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Embracing Chance

Ono, You Know

March 3, 2019

Story By: Ellise Kakazu | Photos by: Lawrence Tabudlo

Dining Out editor Ellise Kakazu presents Stage Restaurant’s innovative Graham Cracker Calamari ($14).

Happy Girls’ Day!

Today, many girls in Hawaii and Japan will receive little gifts like specially prepared food to enjoy in honor of Girls’ Day or Hinamatsuri — a time when families wish for good health and a bright future for the young ladies in their lives.

Soft, stretchy mochi is a nice traditional goodie to get or give for the occasion, but this year I’ve decided to depart from the usual and commemorate the day with unconventional treats. This Girls’ Day is unlike others, as I am currently expecting a baby girl of my own!

Embracing the idea of change, I visited a couple of my favorite restaurants to indulge in out-of-the-box creations made with Japanese flair.

Let’s take a look at what I found, shall we?

CUTTING EDGE CALAMARI

In search of a dish that is as unique as every girl around the world, I visited Stage Restaurant in the gorgeous Honolulu Design Center. With executive chef Ron de Guzman at the helm of the kitchen, diners can expect nothing less than culinary masterpieces.

Stage Restaurant’s Graham Cracker Calamari

General manager Michael Moore says de Guzman serves world-inspired cuisine and seamlessly maintains a “balance of flavors and textures.”

For instance, guests’ palates will be taken from the Mediterranean to Japan in just one bite of Graham Cracker Calamari ($14).

Most preparations of the succulent seafood include flour, however, de Guzman puts his own twist on calamari by using yukari (Japanese shiso seasoning, similar to furikake) and crushed graham cracker to cover the calamari. These elements give the dish sweet and salty notes, and its tender texture.

Moore explains chef de Guzman rolls the seafood in the graham cracker and yukari mixture, puts it in the fryer to cook, and plates the calamari with fresh chopped shiso and a made-in-house wasabi cocktail sauce.

Graham Cracker Calamari was presented years ago on Stage’s lunch menu, and was later reintroduced on the restaurant’s dinner lineup due to popular demand — the appetizer is de Guzman’s mother-in-law’s favorite dish.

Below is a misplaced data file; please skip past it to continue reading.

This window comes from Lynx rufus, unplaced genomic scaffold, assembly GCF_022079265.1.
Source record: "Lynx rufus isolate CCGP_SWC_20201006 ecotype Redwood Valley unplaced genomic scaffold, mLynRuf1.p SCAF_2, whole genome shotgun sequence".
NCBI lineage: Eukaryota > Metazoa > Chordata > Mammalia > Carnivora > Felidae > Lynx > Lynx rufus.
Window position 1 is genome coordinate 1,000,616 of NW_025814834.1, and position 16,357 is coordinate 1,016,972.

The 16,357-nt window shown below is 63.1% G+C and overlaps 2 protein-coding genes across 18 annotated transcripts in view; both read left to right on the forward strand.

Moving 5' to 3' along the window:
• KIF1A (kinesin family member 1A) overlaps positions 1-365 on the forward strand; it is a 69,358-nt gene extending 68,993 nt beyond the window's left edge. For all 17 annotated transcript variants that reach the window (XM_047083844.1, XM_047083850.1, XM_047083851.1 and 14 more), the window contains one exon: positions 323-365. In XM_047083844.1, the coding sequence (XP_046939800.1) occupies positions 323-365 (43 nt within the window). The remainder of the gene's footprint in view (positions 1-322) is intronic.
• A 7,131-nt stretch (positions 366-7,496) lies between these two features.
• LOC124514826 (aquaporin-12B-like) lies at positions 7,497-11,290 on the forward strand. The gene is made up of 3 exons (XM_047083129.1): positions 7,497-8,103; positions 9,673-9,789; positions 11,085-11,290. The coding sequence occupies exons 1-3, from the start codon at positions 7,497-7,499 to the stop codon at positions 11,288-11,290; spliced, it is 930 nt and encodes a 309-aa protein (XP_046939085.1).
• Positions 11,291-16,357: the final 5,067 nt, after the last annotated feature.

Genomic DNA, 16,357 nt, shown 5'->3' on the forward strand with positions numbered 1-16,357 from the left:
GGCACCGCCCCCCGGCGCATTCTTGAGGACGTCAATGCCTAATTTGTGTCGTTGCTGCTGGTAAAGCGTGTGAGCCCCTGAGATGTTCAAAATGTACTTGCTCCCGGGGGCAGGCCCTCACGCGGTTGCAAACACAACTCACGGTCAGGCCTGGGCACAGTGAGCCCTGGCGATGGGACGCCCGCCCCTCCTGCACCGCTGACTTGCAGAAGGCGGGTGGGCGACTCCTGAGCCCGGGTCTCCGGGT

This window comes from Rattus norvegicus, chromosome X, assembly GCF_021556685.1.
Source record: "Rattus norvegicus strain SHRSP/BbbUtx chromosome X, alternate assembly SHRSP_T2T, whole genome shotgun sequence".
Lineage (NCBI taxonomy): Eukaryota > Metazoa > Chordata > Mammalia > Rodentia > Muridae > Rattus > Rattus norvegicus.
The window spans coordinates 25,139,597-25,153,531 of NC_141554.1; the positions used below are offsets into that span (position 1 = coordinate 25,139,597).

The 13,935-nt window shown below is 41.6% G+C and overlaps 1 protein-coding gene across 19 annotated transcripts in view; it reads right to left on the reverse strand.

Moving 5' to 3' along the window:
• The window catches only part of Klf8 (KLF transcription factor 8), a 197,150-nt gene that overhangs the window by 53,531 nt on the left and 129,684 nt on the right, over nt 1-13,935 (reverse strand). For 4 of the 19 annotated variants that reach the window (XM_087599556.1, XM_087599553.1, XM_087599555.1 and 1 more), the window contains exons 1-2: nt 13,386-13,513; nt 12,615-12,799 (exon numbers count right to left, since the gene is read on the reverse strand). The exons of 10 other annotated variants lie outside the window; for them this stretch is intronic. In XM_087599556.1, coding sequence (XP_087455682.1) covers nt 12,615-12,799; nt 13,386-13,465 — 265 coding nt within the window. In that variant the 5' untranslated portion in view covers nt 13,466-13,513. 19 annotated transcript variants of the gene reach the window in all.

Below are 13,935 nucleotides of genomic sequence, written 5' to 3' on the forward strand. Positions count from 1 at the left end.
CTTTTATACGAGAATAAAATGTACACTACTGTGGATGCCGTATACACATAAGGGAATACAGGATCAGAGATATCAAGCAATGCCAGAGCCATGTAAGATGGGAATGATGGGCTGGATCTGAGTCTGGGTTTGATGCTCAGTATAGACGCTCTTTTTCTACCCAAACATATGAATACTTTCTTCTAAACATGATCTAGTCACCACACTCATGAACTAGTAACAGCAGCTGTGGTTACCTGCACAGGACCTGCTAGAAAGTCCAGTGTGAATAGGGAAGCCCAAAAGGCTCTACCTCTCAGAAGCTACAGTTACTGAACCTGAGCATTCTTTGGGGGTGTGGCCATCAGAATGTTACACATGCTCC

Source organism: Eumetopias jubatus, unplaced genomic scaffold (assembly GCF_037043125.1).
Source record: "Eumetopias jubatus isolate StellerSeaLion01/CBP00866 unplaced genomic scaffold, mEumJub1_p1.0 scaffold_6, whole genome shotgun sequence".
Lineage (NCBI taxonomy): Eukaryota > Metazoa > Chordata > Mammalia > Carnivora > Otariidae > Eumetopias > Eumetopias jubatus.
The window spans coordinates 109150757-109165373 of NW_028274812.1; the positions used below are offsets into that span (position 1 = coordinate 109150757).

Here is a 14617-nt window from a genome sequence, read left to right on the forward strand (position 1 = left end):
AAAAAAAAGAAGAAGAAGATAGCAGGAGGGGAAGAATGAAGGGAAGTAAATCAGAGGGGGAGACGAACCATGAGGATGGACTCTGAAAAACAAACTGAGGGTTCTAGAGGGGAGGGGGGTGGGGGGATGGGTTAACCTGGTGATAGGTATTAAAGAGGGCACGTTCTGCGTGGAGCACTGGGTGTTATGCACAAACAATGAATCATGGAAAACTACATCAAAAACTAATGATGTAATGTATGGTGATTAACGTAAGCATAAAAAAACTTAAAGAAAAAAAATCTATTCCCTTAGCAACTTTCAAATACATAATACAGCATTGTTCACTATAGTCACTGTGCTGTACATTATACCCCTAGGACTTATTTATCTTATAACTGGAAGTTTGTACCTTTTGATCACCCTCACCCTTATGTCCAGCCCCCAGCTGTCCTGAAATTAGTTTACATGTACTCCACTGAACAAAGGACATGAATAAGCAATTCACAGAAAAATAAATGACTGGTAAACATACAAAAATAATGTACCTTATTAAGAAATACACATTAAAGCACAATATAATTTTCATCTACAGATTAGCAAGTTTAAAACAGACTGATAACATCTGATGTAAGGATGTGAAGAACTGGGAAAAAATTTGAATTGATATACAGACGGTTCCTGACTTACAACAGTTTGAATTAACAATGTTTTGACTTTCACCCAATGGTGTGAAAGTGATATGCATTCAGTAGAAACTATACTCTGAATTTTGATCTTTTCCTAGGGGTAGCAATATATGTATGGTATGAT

In addition to Stage’s captivating calamari, guests adore items such as Duck a la ‘Lilikoi,’ Chawanmushi, Beef Wellington, and Spiced Kurobuta Pork Chop.

CREAMY AND DREAMY

Since today’s celebration originates from the Land of the Rising Sun, I decided to visit one of my favorite spots in Kaimuki — Japanese Restaurant Aki.

Japanese Restaurant Aki’s Miso cream cheese ($6, $4.50 happy hour)

The popular Japanese restaurant is known for its delicious traditional offerings such as yakitori, sashimi, hot pot and oden. But there are also unique items like Miso cream cheese ($6, $4.50 happy hour) that guests can try.

According to manager Eric Rogers, the appetizer is an original Japanese Restaurant Aki creation. He explains the chef takes a block of cream cheese and marinates it in Saikyo miso, a type of white miso from Kyoto, for a few hours.

“(Saikyo miso is) sweeter than the regular white miso,” says Rogers.

Once the cream cheese is perfectly seasoned with the miso, it’s cut into bite-sized pieces and plated with nori, which also comes from Japan.

“This is so simple, but it tastes so good,” notes Rogers.

The delectable dish is quite refreshing and a great complement to any meal or drink. However, Rogers suggests pairing the cream cheese appetizer with a sip of Dassai 50 Junmai Daiginjo ($11.50, $8 happy hour) or the restaurant’s Japanese-style omelet.

Catch Miso cream cheese and Dassai 50 Junmai Daiginjo on Japanese Restaurant Aki’s happy hour menu, available from 4 to 6 p.m. (5:30 p.m. is the last call for food orders).

After treating the little angel in my tummy to these delectable dishes, I am convinced that change can be a good — and delicious — thing. Sometimes, the best things in life are found when venturing into the unknown.

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